@ Richard Flude<br><br>According to Channel Register, IDC include servers shipped with no operating system. However, they have a method of guesstimating which operating systems are installed. The method isn't specified, but an obvious one would be to survey a random sample of customers provided by the vendors, asking which OSes they installed on their recently purchased servers.<br><br>So, I was wrong. The IDC figures do indeed include servers that ship without an OS, as I thought, but most of these servers aren't assigned to the 'other' category. Rather, they're assigned to categories according to an internal IDC estimation procedure.<br><br>The key points stand that: (a) the figures refer to server hardware revenue, (b) Linux requires hardware, (c) servers that ship with no OS installed are included in the figures. So, unless IDC are conspiring against Linux (I'm sure some zealots will claim this), there's no reason at all to believe that the IDC figures understate Linux's share of server shipment revenue (or unit shipments when unit figures are available, as in Mary Jo Foley's article last June, which I refer to below).
        WilErz
    • RE: IDC: Dollarwise, Windows still leads the server market

      @jk_10
      What does Linux have to do with Unix?
      daikon
      • Obivious...

        @daikon Linux is there only because of existence of Unix (don't think I have to explain). Imagine Unix is gone, zero, will Linux still have a share? where will it go? up? down?
        jk_10
      • RE: IDC: Dollarwise, Windows still leads the server market

        jk_10,
        Linux will always have a share.
        daikon
      • jk_10: The market share of Workloads handled by Linux / Unix is going up.

        It is just the revenue share that is going down, because of the ease of internal groups supporting supporting Linux without having to pay for the OS. This only shows how expensive Windows servers are.
        DonnieBoy
    • I can tell you where it went in our shop

      @jk_10

      My major project last year was standing up a 1000-core HPC cluster running Linux, done 1.5 months ahead of schedule, total software cost $485 (some monitoring app that our architect was in love with). On the Windows side we decommissioned 8 Windows systems, or about 20 percent of our remaining M$ server boxes.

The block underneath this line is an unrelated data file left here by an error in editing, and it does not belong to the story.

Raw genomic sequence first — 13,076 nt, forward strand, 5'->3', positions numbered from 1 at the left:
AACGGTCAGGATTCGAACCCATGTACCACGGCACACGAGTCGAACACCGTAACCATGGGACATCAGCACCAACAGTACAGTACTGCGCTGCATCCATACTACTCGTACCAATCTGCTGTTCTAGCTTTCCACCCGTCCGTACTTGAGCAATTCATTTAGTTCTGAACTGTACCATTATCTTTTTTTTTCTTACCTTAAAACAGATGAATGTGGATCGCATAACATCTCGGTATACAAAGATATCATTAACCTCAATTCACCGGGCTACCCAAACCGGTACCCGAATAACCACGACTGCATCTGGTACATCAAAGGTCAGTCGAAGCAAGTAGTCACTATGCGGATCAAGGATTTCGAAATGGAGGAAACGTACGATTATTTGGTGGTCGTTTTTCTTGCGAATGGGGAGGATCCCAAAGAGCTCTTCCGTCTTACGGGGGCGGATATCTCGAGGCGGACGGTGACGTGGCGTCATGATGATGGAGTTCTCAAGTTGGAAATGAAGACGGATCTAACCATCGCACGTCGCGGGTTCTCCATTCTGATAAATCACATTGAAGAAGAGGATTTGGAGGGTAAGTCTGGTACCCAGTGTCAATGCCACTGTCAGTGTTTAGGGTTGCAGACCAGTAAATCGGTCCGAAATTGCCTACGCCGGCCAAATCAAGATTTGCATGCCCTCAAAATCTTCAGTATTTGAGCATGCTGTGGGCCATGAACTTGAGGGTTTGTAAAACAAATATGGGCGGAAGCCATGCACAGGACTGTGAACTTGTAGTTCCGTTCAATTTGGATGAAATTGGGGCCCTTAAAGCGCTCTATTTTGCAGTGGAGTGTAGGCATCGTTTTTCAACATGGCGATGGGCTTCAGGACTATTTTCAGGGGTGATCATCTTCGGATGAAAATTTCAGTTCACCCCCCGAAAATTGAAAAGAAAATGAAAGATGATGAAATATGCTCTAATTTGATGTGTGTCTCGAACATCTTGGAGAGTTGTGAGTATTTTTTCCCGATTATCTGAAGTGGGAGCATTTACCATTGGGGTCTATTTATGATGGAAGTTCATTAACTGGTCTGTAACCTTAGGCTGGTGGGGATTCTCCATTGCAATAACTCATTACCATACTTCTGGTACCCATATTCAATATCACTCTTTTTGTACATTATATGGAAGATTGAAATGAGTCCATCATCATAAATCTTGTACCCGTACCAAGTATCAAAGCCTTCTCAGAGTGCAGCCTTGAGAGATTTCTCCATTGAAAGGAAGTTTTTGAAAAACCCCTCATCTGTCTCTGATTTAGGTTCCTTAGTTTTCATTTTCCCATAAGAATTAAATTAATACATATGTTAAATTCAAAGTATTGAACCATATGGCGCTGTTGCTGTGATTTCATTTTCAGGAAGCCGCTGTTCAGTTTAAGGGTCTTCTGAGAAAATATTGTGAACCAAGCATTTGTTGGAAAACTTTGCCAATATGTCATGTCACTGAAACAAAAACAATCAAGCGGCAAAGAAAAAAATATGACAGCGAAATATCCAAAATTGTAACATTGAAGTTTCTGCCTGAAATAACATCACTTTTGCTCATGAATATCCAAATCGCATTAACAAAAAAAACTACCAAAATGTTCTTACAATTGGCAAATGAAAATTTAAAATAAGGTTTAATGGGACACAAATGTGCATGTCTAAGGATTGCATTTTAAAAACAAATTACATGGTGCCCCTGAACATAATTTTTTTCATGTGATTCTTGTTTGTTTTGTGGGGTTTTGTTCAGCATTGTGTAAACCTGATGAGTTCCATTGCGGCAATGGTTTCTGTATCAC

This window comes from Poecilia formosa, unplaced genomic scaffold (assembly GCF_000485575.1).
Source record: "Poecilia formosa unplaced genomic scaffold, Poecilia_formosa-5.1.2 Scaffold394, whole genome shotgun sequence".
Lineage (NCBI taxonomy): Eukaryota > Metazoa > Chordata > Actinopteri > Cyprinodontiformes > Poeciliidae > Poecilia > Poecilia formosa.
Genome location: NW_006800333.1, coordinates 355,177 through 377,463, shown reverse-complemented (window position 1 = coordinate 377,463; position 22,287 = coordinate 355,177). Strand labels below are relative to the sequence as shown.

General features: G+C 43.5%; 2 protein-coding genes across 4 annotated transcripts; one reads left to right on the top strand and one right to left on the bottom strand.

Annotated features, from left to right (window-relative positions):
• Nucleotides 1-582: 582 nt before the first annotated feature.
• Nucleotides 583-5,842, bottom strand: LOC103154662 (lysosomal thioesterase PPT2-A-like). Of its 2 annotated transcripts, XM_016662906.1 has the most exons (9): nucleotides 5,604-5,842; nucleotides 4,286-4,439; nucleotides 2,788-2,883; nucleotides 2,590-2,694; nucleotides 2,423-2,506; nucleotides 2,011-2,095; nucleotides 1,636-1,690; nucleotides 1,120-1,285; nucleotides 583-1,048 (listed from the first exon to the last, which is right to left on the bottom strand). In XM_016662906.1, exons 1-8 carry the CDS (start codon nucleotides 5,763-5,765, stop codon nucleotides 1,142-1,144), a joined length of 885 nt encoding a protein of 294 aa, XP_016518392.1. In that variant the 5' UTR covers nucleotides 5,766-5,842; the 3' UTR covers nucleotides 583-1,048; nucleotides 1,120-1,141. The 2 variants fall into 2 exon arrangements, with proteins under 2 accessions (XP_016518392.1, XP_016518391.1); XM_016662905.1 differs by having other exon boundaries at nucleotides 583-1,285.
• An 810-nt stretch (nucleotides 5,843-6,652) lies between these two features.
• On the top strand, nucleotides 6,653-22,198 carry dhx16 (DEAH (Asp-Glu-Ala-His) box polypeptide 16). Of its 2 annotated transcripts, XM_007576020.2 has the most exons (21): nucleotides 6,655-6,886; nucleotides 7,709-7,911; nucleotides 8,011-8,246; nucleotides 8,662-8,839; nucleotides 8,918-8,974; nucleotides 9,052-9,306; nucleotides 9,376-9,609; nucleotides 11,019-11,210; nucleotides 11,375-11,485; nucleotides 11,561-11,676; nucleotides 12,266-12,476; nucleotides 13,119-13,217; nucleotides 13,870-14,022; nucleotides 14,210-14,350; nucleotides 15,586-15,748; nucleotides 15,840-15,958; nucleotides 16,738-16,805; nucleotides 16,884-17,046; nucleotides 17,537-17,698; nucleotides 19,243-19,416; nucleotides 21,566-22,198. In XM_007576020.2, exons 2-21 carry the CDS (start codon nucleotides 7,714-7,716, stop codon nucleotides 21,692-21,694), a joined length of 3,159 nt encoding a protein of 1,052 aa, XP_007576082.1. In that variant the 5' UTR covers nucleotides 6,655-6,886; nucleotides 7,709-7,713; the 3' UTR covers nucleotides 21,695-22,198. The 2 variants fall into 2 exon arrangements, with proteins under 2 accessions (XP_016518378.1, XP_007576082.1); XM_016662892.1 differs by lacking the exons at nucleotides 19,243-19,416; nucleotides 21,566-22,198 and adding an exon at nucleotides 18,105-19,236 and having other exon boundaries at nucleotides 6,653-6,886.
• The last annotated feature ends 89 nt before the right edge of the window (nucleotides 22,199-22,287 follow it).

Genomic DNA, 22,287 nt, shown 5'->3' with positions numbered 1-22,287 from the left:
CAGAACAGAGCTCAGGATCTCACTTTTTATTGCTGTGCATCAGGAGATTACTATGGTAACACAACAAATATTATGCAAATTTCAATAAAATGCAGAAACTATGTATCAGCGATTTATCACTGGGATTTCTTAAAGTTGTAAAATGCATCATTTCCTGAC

terry flores
    • She was careful to repeat &quot;in terms of revenue&quot;

      @jk_10
      Since a paid for server is typically 1/3 the price of the Windows equivalent, and of course the massive base of "free" servers installed via local IT, in terms of marketshare, Windows server is not growing nearly as fast.

      Your statement about Linux is eating Unix is very 2004ish. Linux was a natural replacement for Unix at their EOL, but with the ease of implementing Linux servers today, it is pretty easy to replace Windows now once the proprietary shackles are dealt with.

      TripleII
      TripleII-21189418044173169409978279405827
      • RE: IDC: Dollarwise, Windows still leads the server market

        @TripleII

        In terms of volume, Windows Server has an even higher market share. Unix is typically used on very expensive hardware, and as users of this hardware migrate to Linux, this adds a lot to the Linux revenue share but very little to the Linux unit share.
        WilErz
    • RE: IDC: Dollarwise, Windows still leads the server market

      @ Richard Flude

      I refer you to Mary Jo Foley's article from last June, 'IDC: Windows Server still rules the server roost'. In it, she explains that the IDC percentages don't add up to 100 because IDC include an unspecified 'other' category. She also includes unit shipments (for 2009Q4 and 2010Q1), which show that Windows is even more dominant in unit terms than in revenue terms.
      WilErz
      • Right. Figure doesn't include servers shipped with no OS

        There's a significant proportion of servers (much greater than 4%) where OS is installed onsite. Including windows volume license and site license customers.
        Richard Flude
      • RE: IDC: Dollarwise, Windows still leads the server market

        @Richard Flude

        According to whom?
        WilErz
    • Revenue costs of a Free system

      usage would be a more useful method of comparing a free system (linux) against one that charges (Windows). Obviously the one that always charges has higher revenue than one that doesn't.

      A classic case of misinformation through useless stats.
      Regards from Tom :)
      Tom6
  • The article may be true, but ...

    The license "revenue" from our 28 Windows servers was more than the "revenue" from our 840 Linux servers, since the license cost for the 840 servers was zero. If the intent of the article was to point out the higher cost for Windows servers, I guess that's true.
    terry flores
    • Yes, you hit the nail on the head. The percentage of workloads handled by

      Windows is very low, but, for the small niches where Windows server is used, they are paying through the nose.
      DonnieBoy